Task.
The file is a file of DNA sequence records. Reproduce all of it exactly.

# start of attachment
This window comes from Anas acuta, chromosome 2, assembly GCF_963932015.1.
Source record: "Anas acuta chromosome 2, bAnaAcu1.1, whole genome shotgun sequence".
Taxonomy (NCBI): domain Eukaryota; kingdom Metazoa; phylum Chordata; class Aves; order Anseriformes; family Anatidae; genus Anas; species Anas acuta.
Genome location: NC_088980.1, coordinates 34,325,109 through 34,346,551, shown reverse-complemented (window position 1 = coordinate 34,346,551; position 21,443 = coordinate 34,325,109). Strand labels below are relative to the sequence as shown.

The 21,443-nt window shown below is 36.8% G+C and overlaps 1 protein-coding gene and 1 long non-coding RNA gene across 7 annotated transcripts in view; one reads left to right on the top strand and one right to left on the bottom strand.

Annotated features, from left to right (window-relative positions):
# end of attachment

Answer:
This window comes from Anas acuta, chromosome 2, assembly GCF_963932015.1.
Source record: "Anas acuta chromosome 2, bAnaAcu1.1, whole genome shotgun sequence".
Taxonomy (NCBI): domain Eukaryota; kingdom Metazoa; phylum Chordata; class Aves; order Anseriformes; family Anatidae; genus Anas; species Anas acuta.
Genome location: NC_088980.1, coordinates 34,325,109 through 34,346,551, shown reverse-complemented (window position 1 = coordinate 34,346,551; position 21,443 = coordinate 34,325,109). Strand labels below are relative to the sequence as shown.

The 21,443-nt window shown below is 36.8% G+C and overlaps 1 protein-coding gene and 1 long non-coding RNA gene across 7 annotated transcripts in view; one reads left to right on the top strand and one right to left on the bottom strand.

Annotated features, from left to right (window-relative positions):